After a particularly troubling case, Sadie Sparrow is sent on an enforced break from her job with the Metropolitan Police and retreats to her beloved grandfather’s cottage in Cornwall. There she finds herself at a loose end, until one day she stumbles upon an abandoned house surrounded by overgrown gardens and dense woods, and learns the story of a baby boy who disappeared without a trace.
June 1933, and the Edevane family’s country house, Loeanneth, is polished and gleaming, ready for the much-anticipated Midsummer Eve party. For Eleanor, the annual party has always been one of her treasured traditions, but her middle daughter, Alice, sixteen years old and with literary ambitions, is especially excited. Not only has Alice worked out the perfect twist for her novel, she’s also fallen helplessly in love with someone she shouldn’t. But by the time midnight strikes and fireworks light up the night sky, the Edevane family will have suffered a loss so great they leave Loeanneth and never return.
I know people who love Kate Morton’s books. That’s one of the reasons I picked up one of her books. A friend of mine would not stop raving about her, so I decided to give it a try. I really enjoyed the two other books I read, The Secret Keeper and The Forgotten Garden. When I saw that we had received an ARC of The Lake House at work, I made sure to grab it. Unfortunately, I didn’t enjoy this one as much as I wanted to.
Warning: Spoilers may be below. Read at your own risk.
I really enjoy dual timelines. It just adds something to the story for me. It’s more than just backstory – it’s a whole other life that has affected another but years later. Kate Morton is a genius at dual timelines, though I will say that I felt this one was a little more cluttered and confusing than her usual. I do take this all with a grain of salt, since this is an advanced copy.
I’m not a fan of mysteries. I like intrigue, and I like having questions while I read, but I don’t like whodunnits. I enjoyed the mystery here. What happened to baby Theo? Who killed/kidnapped him? Why did they do it? What happened to Anthony during the war that was so unspeakable? Was he sleeping with the nanny? Did Alice kill the baby on accident? I had so many questions while reading this, and I really hadn’t figured it all out until close to the end.
I understand why Kate did this the way she did, but I was so confused reading it. I kept having to flip back to previous chapters and say, “Wait, when is this again? Is this before or after what just happened?” I don’t mind having to do a little work with my reading, but I felt this was just so jumbled.
Kate gives the reader a few chapters strictly focusing on Alice’s parents – how they met, when they were married, and their first years together. I honestly did not care. It didn’t add anything to the story for me. I know why she did it now, and I know its purpose to the story, but I still feel like the book would have been much better off without it.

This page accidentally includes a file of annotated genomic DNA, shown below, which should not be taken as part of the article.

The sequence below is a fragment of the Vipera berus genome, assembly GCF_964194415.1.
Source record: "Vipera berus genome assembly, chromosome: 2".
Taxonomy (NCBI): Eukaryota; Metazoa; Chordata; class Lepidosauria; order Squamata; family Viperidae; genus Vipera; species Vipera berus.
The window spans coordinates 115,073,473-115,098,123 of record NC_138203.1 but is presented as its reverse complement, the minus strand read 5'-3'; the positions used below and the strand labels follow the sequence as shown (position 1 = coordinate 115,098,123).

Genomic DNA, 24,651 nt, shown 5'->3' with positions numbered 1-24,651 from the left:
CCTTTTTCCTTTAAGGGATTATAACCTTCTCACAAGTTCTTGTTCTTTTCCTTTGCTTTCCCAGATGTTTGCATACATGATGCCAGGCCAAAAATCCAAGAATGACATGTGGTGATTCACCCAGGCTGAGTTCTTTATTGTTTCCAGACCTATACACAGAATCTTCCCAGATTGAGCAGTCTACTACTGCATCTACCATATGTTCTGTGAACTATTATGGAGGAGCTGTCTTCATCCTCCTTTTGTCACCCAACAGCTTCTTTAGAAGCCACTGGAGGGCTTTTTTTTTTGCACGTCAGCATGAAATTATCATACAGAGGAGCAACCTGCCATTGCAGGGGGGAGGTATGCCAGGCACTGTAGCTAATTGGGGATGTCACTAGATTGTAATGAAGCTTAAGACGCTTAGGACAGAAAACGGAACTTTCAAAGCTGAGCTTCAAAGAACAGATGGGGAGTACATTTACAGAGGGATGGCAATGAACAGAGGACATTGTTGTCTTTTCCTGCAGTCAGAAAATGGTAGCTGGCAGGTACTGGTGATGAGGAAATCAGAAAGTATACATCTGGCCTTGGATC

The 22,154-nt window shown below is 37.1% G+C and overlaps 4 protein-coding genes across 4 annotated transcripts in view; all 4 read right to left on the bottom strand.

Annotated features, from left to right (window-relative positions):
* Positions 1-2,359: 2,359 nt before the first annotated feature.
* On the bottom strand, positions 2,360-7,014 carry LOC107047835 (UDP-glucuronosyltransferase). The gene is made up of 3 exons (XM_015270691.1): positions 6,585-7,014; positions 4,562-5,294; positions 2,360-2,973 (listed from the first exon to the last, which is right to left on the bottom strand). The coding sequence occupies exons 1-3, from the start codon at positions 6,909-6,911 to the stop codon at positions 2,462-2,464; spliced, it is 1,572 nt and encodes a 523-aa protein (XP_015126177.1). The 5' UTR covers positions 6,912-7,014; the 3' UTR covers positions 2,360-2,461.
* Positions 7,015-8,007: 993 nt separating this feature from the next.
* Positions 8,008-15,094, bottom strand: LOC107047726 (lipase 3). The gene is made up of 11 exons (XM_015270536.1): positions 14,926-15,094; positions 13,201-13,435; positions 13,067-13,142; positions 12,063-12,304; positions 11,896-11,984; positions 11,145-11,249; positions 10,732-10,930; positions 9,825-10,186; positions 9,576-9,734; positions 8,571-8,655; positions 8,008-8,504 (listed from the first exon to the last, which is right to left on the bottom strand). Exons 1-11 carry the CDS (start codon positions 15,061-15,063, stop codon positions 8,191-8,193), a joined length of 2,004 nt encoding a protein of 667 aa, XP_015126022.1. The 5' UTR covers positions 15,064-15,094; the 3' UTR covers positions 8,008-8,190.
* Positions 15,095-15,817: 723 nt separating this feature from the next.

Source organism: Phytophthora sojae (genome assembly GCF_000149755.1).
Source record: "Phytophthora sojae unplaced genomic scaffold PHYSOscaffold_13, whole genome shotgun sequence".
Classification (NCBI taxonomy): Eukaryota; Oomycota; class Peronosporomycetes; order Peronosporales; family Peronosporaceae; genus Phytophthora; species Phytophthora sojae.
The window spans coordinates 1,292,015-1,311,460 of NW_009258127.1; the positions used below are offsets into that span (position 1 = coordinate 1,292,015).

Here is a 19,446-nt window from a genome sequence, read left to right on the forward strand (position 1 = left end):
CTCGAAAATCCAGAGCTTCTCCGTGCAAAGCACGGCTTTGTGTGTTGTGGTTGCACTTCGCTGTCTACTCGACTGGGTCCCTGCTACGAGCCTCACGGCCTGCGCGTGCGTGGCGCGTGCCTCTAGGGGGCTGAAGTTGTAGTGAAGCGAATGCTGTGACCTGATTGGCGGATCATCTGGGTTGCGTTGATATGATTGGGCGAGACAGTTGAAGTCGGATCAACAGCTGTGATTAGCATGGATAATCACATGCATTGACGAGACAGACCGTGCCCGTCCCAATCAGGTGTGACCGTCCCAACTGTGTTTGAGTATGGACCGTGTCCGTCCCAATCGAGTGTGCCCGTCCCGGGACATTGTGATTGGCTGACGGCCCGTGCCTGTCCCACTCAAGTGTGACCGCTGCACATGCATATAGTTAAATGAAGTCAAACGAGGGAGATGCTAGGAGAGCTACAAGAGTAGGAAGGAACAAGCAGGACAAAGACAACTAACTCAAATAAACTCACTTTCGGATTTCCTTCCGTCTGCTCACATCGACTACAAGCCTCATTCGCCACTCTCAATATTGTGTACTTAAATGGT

I must have skipped about 60% of this book. I found myself flipping through pages of details I didn’t need to know for the story, or details that, to me, felt superfluous. Enough was enough. I had so many descriptions of how inquisitive Alice was, how self-depricating Sadie was, how sad Bertie was, how magnificent the house was. I felt like I was being bombarded with information.
I haven’t been so annoyed with an ending in so long. I know that it’s supposed to be one of those, “Fate brings people together,” things, but whatever. All I could do was roll my eyes at it. Like… really? That was the best way to end it? Not all stories need happy endings.
• Pg. 2 – I’m going to assume the little brother is what is being buried…
• Pg. 22 – Could Mr. Llewellyn be proposing? How old is he? (Would it matter then?)
• What happened to Sadie with the case? It sounds like she slept with the father or something
• Pg. 147 – 1/2 of what I’ve read has had nothing to do with Theo’s disappearance
• Pg. 192 – 200 pages later and now we’re hearing about Benjamin again? Good lord…
• Pg. 230 – If this gardener has nothing to do with Theo’s disappearance, I’m going to be annoyed.
• Pg. 348 – I never thought Theo was Rose’s baby. First, Alice (or any of the girls) wouldn’t have noticed their mother not showing? If that wasn’t the case (like there was a stillborn), I just don’t see Eleanor being able to keep a reminder of her husband’s infidelity.
• Pg. 352 – How’s the home phone ringing if she’s got dial-up internet?
• Pg. 378 – Now I’m wondering if Eleanor is the person from the first chapter burying Theo.
• Pg. 409 – What!? Eleanor?! You dirty harlot! So wait… was Theo Ben’s son?!
• Pg. 483 – BOOM. Anthony killed Theo’s son. Done. Mystery solved.
• Pg. 507 – Llewellyn knew that Eleanor and Anthony were going to give the baby to Benl that’s why he drew the picture.